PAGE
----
5. Divide the dough in half and make two chubby disks about 5 inches across. Wrap each disk separately in plastic wrap and chill for 1 hour.
6. Take out one disk and put on a well-floured board. Sprinkle some flour onto the top of the disk and thump the top several times. Turn it over and thump the other side.
7. Sprinkle more flour onto the top of the crust if needed to keep the pin from sticking and roll the crust out from the center in all directions. When it’s an inch or so larger than your pie pan, fold the dough over the top of the pin and lay it in the pie pan carefully.
8. Don’t worry if the crust needs to be patched together; just paint a little water where it needs to be patched and “glue” on the patch pieces.
9. Put the filling in the pie and repeat the process with the other disk.

Notes on Filling and Baking: fill with your favorite fruit filling. For a peach pie similar to the one we made in Seattle, use adequate peaches, a pinch of salt, 2.5 swipes of nutmeg (this is the one spot where she seemed quite precise), 1/2 cup sugar, 1/3 cup flour, and 1 1/2 tsp. quick cooking tapioca. Then, crimp edges and cut vent holes. Paint egg white wash on top of pie and sprinkle with a little sugar. Then bake for 15 minutes at 425 F. Reduce heat to 350 F and bake for 35 minutes more.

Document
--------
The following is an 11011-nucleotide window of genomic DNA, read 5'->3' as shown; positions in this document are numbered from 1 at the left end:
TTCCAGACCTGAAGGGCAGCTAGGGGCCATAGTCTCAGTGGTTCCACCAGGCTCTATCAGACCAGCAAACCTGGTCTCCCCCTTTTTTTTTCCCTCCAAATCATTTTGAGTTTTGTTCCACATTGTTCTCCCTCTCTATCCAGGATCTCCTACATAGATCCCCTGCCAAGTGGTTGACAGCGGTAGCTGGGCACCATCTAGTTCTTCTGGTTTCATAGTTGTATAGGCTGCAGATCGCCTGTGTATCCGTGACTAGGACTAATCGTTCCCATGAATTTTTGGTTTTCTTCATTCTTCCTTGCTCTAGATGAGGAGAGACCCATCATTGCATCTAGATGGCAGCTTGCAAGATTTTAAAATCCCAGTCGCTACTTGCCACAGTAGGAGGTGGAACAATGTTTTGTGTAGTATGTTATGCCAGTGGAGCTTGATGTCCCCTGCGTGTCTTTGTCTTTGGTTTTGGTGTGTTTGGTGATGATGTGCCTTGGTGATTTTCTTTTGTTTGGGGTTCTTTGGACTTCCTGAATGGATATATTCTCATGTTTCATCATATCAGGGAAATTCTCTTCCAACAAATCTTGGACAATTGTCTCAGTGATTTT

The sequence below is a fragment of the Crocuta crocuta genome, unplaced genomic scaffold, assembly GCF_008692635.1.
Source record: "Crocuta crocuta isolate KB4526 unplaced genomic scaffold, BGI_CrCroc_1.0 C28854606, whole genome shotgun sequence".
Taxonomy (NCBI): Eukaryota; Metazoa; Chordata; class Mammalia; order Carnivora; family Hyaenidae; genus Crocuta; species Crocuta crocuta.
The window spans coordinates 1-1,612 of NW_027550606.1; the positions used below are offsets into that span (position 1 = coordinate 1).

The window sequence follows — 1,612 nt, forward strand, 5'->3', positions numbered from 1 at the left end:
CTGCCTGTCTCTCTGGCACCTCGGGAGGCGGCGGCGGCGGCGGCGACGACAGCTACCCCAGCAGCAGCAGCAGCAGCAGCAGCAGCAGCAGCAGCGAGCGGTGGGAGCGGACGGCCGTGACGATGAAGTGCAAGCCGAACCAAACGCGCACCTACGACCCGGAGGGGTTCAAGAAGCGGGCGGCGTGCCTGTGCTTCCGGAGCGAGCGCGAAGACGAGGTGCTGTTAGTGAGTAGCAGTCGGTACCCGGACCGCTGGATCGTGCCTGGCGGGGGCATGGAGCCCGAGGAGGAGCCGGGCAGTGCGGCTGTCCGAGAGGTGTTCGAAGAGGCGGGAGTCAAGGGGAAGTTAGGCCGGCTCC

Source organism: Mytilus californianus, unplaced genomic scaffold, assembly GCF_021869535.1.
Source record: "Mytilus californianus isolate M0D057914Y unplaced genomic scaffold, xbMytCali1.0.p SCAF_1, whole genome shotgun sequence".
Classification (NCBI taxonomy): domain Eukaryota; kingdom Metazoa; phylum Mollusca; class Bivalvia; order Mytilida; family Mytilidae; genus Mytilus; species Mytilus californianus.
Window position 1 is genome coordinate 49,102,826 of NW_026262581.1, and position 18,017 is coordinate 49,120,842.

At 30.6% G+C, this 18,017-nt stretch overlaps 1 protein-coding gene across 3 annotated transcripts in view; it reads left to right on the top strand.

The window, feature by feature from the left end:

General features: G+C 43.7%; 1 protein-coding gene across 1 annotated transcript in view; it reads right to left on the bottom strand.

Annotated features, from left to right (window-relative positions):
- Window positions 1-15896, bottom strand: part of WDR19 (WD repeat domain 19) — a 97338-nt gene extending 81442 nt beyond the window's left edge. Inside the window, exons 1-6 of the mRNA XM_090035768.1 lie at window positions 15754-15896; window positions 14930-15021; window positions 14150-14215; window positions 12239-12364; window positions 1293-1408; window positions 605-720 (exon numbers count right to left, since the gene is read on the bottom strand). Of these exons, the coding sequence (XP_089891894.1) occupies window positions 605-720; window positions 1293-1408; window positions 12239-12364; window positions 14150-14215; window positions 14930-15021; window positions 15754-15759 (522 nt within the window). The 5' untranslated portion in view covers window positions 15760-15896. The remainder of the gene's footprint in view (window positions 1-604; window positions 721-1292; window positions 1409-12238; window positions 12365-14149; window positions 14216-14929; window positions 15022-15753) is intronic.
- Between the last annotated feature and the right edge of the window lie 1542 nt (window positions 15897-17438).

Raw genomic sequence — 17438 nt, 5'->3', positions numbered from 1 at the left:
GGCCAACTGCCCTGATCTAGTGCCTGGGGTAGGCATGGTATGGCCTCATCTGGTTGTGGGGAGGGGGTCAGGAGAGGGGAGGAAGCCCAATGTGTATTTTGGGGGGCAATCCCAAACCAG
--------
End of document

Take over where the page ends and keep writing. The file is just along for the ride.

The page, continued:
Then, as Kate says, “Eat Pie, Be Happy.”
For more pie musings from Kate, you can check out her blog Art of Pie for more pie musings.

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About the Author ()

Megan Gordon is originally from Eureka, CA although she's lived in numerous college towns around the country (another story altogether). A freelance food and travel writer, Megan has written for publications like Ready Made Magazine, The San Francisco Examiner, Edible SF and Edible Marin & Wine Country, Olive Oil Times and The San Francisco Bay Guardian. She writes regularly for Apartment Therapy's The Kitchn and maintains her own local food blog, A Sweet Spoonful. Yes, Megan even tweets @meganjanesf. In addition to writing and photographing food, Megan is the founder (and head baker) of Marge, a Bay Area baking company specializing in classic American pies and nostalgic desserts.